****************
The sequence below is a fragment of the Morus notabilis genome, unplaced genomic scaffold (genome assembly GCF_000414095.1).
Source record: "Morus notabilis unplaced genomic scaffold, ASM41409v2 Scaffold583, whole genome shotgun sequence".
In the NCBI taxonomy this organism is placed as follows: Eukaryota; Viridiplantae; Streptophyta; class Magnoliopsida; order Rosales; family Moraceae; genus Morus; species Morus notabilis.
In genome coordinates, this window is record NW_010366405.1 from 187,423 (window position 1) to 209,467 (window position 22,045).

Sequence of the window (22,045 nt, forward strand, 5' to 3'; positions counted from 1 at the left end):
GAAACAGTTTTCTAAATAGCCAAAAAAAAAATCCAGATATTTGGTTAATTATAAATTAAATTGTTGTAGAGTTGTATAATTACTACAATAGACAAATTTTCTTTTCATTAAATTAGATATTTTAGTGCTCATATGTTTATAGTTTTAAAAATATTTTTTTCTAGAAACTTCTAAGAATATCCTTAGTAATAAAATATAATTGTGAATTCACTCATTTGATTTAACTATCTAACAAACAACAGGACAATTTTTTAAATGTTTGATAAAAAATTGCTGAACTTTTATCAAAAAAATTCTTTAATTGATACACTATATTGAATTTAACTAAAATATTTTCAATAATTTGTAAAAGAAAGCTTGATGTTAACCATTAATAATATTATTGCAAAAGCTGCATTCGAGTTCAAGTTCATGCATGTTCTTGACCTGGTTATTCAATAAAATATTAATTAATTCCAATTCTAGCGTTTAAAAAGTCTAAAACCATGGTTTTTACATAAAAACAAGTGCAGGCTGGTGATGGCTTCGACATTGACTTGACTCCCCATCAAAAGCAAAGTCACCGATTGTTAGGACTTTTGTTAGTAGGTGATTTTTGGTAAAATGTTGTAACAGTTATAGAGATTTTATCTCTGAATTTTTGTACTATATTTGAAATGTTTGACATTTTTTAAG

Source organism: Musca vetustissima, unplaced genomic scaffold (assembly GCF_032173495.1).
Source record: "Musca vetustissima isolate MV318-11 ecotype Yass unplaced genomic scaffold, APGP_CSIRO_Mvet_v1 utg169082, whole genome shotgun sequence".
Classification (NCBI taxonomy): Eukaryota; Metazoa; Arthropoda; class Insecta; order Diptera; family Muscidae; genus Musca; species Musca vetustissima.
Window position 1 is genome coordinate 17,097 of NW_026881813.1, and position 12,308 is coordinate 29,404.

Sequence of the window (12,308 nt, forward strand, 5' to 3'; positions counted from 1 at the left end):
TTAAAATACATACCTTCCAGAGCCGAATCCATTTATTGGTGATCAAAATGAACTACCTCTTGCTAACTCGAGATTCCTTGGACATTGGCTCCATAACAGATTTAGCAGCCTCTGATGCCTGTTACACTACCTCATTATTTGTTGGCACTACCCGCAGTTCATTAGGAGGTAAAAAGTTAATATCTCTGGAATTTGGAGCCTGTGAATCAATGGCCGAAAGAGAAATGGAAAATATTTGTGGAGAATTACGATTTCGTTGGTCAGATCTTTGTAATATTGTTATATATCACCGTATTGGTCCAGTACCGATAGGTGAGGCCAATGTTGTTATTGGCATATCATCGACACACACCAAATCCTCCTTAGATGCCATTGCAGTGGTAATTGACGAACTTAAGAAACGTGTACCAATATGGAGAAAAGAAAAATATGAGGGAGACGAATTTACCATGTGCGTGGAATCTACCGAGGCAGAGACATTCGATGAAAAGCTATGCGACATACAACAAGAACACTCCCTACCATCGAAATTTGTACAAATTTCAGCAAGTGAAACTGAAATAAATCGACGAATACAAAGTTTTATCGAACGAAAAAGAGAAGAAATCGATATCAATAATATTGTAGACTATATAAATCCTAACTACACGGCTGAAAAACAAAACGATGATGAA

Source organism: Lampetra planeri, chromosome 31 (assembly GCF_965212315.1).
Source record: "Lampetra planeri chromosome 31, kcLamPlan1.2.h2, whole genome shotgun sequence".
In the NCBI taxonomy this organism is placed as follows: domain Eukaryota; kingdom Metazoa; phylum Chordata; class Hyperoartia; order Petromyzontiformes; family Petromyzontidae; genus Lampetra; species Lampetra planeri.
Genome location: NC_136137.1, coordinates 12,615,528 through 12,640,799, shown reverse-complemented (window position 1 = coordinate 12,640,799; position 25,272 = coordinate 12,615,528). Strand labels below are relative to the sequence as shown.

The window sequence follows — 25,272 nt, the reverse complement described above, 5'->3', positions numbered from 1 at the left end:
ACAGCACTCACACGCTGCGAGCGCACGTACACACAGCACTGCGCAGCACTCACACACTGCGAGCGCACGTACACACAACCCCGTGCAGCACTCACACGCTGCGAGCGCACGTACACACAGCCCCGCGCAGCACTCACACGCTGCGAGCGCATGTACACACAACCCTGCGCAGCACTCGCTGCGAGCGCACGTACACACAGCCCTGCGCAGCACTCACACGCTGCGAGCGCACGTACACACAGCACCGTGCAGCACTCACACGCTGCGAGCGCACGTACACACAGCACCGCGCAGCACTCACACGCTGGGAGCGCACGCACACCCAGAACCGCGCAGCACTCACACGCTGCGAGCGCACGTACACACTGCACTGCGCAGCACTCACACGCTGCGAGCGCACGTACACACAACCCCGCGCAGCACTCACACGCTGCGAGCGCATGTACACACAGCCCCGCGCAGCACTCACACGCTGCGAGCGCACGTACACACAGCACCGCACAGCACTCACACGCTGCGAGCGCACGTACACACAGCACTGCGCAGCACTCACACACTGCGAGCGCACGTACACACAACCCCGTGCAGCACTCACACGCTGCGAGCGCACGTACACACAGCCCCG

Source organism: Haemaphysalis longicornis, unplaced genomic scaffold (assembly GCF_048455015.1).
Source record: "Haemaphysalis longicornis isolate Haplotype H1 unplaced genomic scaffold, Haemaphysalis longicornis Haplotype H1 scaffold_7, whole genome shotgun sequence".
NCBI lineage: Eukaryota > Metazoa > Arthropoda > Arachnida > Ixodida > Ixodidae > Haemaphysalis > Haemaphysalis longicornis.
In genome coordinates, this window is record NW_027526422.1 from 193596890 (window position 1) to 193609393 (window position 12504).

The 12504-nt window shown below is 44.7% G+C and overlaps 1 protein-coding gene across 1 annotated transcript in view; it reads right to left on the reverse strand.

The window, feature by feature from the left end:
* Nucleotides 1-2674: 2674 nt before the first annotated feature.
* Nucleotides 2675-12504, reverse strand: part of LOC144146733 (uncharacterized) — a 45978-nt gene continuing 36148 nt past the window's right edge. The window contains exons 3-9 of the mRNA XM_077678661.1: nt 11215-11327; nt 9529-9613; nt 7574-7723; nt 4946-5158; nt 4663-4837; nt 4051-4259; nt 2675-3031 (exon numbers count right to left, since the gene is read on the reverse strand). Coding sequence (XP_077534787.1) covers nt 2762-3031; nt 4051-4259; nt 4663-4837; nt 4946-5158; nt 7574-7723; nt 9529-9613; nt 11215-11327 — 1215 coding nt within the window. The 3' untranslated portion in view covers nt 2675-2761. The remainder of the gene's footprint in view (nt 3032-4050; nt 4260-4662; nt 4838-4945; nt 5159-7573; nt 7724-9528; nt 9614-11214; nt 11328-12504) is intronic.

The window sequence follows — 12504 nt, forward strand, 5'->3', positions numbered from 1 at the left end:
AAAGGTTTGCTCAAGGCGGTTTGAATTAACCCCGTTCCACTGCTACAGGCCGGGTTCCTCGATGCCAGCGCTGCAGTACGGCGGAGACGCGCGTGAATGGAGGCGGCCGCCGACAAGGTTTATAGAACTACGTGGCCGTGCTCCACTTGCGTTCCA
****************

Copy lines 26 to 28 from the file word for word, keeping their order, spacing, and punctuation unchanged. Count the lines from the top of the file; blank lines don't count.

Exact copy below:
* Nucleotides 2675-12504, reverse strand: part of LOC144146733 (uncharacterized) — a 45978-nt gene continuing 36148 nt past the window's right edge. The window contains exons 3-9 of the mRNA XM_077678661.1: nt 11215-11327; nt 9529-9613; nt 7574-7723; nt 4946-5158; nt 4663-4837; nt 4051-4259; nt 2675-3031 (exon numbers count right to left, since the gene is read on the reverse strand). Coding sequence (XP_077534787.1) covers nt 2762-3031; nt 4051-4259; nt 4663-4837; nt 4946-5158; nt 7574-7723; nt 9529-9613; nt 11215-11327 — 1215 coding nt within the window. The 3' untranslated portion in view covers nt 2675-2761. The remainder of the gene's footprint in view (nt 3032-4050; nt 4260-4662; nt 4838-4945; nt 5159-7573; nt 7724-9528; nt 9614-11214; nt 11328-12504) is intronic.

The window sequence follows — 12504 nt, forward strand, 5'->3', positions numbered from 1 at the left end:
AAAGGTTTGCTCAAGGCGGTTTGAATTAACCCCGTTCCACTGCTACAGGCCGGGTTCCTCGATGCCAGCGCTGCAGTACGGCGGAGACGCGCGTGAATGGAGGCGGCCGCCGACAAGGTTTATAGAACTACGTGGCCGTGCTCCACTTGCGTTCCA